Virgin Galactic to become first space-tourism company to go public

Billionaire Richard Branson’s space-tourism venture, Virgin Galactic, plans to go public by the end of this year as part of a deal with a special purpose acquisition company (SPAC) created by venture-capital firms Social Capital and Hedosophia, the companies said on Tuesday.

The SPAC, Social Capital Hedosophia Holdings Corp, will take a 49% stake in Virgin Galactic, valuing the deal at pro forma enterprise value of $1.5 billion.

“Delighted to share that @VirginGalactic has taken a huge step to becoming the first ever publicly listed human spaceflight company,” Branson said in a message to his 12.6 million followers on Twitter.

“As we look back on the decade of Apollo with wonder and gratitude, I believe we can do so with the excitement that comes from knowing we are at the dawn of a new space age.”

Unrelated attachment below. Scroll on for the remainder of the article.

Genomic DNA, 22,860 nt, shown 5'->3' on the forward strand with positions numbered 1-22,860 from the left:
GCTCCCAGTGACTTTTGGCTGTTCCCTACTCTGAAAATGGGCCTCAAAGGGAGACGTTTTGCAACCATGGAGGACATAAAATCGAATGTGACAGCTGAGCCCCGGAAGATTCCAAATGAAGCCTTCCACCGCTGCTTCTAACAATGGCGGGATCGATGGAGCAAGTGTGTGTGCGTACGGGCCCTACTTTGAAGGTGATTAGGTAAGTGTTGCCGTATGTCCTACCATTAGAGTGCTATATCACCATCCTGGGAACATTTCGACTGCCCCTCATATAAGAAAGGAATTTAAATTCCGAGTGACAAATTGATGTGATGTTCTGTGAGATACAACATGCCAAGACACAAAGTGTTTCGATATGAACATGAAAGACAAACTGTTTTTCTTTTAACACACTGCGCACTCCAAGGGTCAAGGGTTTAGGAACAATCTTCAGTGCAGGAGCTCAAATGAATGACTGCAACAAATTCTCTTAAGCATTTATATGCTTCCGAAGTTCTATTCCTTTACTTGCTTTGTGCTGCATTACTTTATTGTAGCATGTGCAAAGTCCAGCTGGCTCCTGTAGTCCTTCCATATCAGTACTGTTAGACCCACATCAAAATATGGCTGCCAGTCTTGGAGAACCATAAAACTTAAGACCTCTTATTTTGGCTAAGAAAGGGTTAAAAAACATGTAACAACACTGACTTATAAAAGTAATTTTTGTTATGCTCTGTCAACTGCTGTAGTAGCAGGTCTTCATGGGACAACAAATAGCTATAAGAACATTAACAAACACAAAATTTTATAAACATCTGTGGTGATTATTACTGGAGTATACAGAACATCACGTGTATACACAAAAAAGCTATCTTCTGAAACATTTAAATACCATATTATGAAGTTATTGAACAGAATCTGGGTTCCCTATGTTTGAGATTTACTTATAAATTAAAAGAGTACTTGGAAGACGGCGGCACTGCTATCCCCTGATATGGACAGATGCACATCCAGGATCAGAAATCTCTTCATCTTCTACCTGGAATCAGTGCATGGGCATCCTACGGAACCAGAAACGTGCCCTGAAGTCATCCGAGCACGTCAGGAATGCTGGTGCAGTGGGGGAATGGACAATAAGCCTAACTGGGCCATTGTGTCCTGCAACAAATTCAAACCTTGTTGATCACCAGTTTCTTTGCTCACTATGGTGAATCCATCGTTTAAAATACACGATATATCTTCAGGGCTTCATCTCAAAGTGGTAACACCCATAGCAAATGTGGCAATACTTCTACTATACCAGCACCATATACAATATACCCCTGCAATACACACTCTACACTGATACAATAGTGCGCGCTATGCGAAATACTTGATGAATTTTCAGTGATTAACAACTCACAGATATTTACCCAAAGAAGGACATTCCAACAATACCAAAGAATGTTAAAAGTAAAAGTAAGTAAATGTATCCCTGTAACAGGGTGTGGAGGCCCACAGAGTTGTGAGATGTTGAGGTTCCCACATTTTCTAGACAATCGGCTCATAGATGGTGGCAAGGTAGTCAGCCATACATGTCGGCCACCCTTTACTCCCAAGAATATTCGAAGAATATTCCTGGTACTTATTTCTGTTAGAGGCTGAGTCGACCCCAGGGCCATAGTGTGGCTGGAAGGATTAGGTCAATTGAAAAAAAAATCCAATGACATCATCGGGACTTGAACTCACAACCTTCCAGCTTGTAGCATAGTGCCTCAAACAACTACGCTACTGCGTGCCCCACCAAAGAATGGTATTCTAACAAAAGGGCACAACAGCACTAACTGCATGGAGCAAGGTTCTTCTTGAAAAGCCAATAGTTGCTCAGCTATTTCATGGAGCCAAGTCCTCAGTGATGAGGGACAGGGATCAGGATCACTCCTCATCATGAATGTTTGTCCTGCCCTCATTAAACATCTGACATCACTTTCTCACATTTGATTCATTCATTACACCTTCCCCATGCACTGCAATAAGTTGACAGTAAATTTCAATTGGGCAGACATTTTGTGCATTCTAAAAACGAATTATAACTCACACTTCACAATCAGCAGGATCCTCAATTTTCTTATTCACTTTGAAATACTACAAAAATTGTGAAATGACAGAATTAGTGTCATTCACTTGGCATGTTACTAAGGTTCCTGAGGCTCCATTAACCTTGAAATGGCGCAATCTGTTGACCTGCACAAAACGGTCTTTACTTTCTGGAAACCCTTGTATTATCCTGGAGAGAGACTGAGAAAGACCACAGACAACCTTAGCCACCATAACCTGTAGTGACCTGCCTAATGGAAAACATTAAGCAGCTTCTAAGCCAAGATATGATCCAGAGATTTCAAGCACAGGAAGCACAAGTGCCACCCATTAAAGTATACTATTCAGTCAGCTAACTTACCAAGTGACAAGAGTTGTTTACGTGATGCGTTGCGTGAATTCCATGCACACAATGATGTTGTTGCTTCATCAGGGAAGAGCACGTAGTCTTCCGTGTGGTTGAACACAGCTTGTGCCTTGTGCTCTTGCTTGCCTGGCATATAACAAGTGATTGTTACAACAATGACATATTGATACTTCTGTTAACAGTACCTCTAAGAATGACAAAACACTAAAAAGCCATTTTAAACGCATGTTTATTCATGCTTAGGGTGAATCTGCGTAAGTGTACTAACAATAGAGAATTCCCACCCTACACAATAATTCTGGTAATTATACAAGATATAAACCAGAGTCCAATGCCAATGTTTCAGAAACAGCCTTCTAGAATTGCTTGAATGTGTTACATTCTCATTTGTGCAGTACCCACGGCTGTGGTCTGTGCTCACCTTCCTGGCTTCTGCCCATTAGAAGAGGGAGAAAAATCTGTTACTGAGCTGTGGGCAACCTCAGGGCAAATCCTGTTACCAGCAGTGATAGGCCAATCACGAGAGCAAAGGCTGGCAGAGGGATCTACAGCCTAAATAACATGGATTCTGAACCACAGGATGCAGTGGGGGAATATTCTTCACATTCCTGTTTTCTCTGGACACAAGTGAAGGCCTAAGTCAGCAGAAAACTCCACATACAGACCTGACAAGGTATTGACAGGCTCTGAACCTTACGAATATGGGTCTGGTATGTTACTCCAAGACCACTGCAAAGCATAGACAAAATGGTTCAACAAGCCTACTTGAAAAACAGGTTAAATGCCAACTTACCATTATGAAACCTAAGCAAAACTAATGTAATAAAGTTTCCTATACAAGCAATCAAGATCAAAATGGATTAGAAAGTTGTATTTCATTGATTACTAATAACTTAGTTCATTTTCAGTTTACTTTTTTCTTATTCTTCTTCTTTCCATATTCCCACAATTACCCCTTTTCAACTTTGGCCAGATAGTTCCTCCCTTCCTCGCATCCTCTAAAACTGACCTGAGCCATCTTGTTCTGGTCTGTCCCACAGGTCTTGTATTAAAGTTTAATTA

Branson’s company is racing against Blue Origin, the space business of Amazon.com Inc founder Jeff Bezos, to bring tourists into space.

After Branson founded the company in 2004, his ambitious timeline for taking customers into space suffered delays and a fatal setback when the original SpaceShipTwo crashed on a test flight in 2014 that killed the co-pilot and seriously injured the pilot.

Virgin Galactic in February soared to the edge of space with a test passenger for the first time, nudging the company closer to its goal of suborbital flights for space tourists.

“Great progress in our test flight program means that we are on track for our beautiful spaceship to begin commercial service,” Branson said in a statement.

The deal was earlier reported by the Wall Street Journal, which said the SPAC will invest about $800 million in Virgin Galactic for a 49% stake.